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BIERZYCHUDEK, PAULETTE. "LOOKING BACKWARDS: ASSESSING THE PROJECTIONS OF A TRANSITION MATRIX MODEL.(Statistical Data Included)." Ecological Applications. Ecological Society of America. 1999. HighBeam Research. 21 Oct. 2018 <https://www.highbeam.com>.
BIERZYCHUDEK, PAULETTE. "LOOKING BACKWARDS: ASSESSING THE PROJECTIONS OF A TRANSITION MATRIX MODEL.(Statistical Data Included)." Ecological Applications. 1999. HighBeam Research. (October 21, 2018). https://www.highbeam.com/doc/1G1-60949669.html
BIERZYCHUDEK, PAULETTE. "LOOKING BACKWARDS: ASSESSING THE PROJECTIONS OF A TRANSITION MATRIX MODEL.(Statistical Data Included)." Ecological Applications. Ecological Society of America. 1999. Retrieved October 21, 2018 from HighBeam Research: https://www.highbeam.com/doc/1G1-60949669.html
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Abstract. Analyses of population projection models are increasingly being used by conservation biologists and land managers to assess the health of sensitive species and to evaluate the likely effects of management strategies, harvesting, grazing, or other manipulations. Here I describe some of the limitations of this approach and illustrate how these limitations may affect its usefulness. I do this by comparing the results of such an analysis, performed in 1979 on two populations of a perennial plant, Arisaema triphyllum, with new information about the size and structure of these same populations gathered in 1994, 15 years later. While one population changed as the model projected it would, the other behaved quite differently from the projection. Instead of increasing in size, this population decreased between 1979 and 1994.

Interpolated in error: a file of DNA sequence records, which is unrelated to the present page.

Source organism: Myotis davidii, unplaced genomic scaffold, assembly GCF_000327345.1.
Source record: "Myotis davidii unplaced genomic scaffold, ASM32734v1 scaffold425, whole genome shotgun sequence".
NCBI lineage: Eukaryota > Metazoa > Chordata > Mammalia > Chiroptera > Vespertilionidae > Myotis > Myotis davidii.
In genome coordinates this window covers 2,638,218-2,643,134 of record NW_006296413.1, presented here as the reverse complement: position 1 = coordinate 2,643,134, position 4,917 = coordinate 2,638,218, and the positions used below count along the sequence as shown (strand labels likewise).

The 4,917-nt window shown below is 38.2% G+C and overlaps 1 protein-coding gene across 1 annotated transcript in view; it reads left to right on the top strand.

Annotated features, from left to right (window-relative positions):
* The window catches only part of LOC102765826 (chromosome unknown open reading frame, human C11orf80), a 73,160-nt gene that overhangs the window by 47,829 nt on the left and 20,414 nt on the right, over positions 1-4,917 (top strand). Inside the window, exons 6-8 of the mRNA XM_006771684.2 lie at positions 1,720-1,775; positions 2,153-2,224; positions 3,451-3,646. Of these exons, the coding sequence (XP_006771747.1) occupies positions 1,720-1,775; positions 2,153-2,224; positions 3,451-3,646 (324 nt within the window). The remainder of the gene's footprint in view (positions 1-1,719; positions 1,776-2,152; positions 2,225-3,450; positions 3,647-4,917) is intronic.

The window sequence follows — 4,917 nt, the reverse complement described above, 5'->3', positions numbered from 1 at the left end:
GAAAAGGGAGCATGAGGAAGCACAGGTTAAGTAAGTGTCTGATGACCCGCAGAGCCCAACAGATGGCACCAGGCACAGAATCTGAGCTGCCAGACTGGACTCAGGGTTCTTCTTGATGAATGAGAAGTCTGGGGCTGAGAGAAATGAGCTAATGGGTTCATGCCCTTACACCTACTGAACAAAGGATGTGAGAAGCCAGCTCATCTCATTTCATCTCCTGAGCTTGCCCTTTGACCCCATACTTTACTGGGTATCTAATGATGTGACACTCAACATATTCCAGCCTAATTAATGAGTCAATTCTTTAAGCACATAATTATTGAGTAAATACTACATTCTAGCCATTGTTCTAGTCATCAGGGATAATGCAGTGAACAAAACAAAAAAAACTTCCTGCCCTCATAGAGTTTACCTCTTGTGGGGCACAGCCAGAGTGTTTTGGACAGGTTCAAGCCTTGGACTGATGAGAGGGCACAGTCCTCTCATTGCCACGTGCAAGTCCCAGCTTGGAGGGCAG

Possible shortcomings in the data and in the model include: too few plants to provide accurate transition probabilities; too few years to capture accurately the complete range of year-to-year environmental variability, and the failure of the most commonly used form of the model to account for density-dependent vital rates. In addition, the asymptotic growth rates ([Lambda]) these models yield may sometimes be irrelevant and even misleading if one's primary interest is in a population's short-term prospects for survival, as is often the case in studies of sensitive species. These shortcomings may apply to many studies involving the use of projection models, and they have important implications for the value of this approach in conservation biology and species management decisions.